Yes, but under what banner or cause? No one doubts that the globe cries out with unhappy peoples—refugees, the impoverished, the dispossessed. The numbers are daunting. But they have no goal except, understandably, to escape and improve their lives. Do the desperate who flee Africa or the Middle East have even a limited political program? Evidently not; even if numerous, they act as individuals, not as subjects of history with a subversive—or any—intent. They do not enter history “with a vengeance.” They seek to slip into history without notice. They do not want to overturn, but to get a turn.

The Stifling Consensus

One need not be a follower of Hegel to concur that history is a “slaughter bench” in which the happiness of states and individuals has been sacrificed, as he stated in his Philosophy of History. “Without rhetorical exaggeration, a simple, truthful account of the miseries” that nations and people suffer, he declared, gives rise to “the most hopeless sadness.” Nor must one be a Hegelian to second the question he poses. “To what principle, to what final purpose, have these monstrous sacrifices been offered?” But here we can diverge from the Berlin sage, who believed he glimpsed reason in history’s machinations. He may have been looking in the mirror, not through the window. It is less reason and more its absence that is visible in history today.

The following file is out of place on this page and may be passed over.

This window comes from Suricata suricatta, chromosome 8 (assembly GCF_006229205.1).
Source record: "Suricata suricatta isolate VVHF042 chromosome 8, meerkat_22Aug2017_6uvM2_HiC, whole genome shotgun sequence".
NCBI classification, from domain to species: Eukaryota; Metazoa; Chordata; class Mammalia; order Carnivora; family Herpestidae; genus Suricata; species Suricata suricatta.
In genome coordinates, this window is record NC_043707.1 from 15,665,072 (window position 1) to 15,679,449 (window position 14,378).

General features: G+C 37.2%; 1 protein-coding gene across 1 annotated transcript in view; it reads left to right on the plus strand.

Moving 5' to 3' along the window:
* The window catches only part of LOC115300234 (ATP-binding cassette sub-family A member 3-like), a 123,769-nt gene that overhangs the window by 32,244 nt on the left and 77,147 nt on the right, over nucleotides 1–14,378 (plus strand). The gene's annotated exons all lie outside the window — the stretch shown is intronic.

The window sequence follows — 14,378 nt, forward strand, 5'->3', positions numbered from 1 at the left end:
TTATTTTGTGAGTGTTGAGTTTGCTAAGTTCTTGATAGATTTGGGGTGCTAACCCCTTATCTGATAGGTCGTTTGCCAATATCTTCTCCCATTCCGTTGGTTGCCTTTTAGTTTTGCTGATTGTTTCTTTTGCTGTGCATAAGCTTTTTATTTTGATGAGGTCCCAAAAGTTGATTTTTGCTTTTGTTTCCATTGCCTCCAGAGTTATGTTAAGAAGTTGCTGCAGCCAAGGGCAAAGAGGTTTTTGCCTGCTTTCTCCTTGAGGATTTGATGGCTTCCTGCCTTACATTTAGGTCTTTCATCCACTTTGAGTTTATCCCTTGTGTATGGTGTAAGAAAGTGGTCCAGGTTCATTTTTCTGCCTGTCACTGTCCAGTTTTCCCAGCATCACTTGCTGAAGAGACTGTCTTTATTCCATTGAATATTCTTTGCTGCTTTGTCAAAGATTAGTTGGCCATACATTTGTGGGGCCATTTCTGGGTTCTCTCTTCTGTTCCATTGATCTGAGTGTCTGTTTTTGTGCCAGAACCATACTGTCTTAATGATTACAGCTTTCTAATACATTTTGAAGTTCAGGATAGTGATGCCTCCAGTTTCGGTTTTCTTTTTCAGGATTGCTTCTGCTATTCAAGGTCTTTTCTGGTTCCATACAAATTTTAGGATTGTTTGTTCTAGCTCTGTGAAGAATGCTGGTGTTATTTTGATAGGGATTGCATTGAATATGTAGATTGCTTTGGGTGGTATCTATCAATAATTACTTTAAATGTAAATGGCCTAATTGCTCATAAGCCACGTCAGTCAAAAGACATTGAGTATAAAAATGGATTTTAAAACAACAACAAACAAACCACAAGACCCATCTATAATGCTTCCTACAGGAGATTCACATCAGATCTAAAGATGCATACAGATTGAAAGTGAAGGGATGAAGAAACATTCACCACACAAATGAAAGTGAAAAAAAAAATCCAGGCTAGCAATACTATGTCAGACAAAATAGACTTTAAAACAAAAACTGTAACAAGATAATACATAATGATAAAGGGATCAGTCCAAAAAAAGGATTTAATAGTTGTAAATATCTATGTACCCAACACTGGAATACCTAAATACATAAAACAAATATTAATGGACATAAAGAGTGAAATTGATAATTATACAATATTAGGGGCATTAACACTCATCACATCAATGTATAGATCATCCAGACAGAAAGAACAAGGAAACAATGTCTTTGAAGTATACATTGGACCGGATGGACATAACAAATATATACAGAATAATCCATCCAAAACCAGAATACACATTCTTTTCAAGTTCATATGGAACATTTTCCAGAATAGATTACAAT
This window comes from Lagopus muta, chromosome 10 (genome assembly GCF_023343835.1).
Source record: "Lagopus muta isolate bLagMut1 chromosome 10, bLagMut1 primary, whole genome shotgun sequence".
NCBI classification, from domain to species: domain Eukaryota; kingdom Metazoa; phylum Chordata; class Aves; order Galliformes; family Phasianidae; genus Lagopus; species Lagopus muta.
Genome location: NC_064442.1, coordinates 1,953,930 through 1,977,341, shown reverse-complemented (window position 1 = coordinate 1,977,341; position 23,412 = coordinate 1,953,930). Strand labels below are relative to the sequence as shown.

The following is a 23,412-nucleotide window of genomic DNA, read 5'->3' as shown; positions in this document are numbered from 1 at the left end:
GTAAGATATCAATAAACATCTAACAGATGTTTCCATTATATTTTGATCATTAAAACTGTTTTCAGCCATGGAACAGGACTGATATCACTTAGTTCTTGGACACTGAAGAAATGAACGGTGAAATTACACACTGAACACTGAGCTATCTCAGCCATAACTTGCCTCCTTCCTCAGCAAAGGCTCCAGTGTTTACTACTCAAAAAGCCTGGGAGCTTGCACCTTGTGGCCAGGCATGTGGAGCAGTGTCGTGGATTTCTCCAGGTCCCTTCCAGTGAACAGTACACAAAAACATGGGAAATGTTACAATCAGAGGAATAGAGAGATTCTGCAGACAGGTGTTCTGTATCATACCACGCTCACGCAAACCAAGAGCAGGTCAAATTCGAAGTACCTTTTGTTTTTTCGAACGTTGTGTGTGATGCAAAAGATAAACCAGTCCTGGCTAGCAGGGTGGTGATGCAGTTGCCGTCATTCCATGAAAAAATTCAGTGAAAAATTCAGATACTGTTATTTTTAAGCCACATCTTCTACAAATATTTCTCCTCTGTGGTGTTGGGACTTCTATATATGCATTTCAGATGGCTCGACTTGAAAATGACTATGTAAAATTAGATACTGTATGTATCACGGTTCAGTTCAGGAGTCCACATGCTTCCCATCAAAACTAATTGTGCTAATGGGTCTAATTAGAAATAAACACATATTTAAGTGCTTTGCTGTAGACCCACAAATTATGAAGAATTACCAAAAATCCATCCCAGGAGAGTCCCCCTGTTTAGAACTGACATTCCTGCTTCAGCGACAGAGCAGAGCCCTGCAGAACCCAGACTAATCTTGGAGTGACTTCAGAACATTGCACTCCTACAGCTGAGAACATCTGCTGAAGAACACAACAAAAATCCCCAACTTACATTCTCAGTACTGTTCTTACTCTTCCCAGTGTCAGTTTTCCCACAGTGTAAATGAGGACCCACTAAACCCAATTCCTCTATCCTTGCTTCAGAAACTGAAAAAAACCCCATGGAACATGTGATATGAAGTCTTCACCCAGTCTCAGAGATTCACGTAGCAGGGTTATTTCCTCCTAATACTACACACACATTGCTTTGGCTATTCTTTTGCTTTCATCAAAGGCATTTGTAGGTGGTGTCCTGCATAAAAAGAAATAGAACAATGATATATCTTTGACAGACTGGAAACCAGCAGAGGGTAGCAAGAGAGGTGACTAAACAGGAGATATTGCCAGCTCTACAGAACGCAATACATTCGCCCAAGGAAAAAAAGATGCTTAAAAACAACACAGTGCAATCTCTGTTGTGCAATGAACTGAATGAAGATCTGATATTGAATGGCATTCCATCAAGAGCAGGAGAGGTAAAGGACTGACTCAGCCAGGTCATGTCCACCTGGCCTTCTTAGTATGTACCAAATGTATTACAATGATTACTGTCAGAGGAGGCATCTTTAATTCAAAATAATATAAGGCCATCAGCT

The point here is simple. Once upon a time a specter haunted the world, “the working class,” which represented not inequality or poverty, but a different political system. I do not raise this in the name of lost causes, but simply to get a sense of the narrow political diversity of the world we now live in. Marx was hardly interested in inequality or poverty and indeed frequently lampooned the demand for equality. The working class was not poorer than the peasants: that was never the crux. It was a class with “radical chains” that would refashion the world. The working class may have always been more than a little mythological, yet in principle it sought not a place at the table, but a new setting.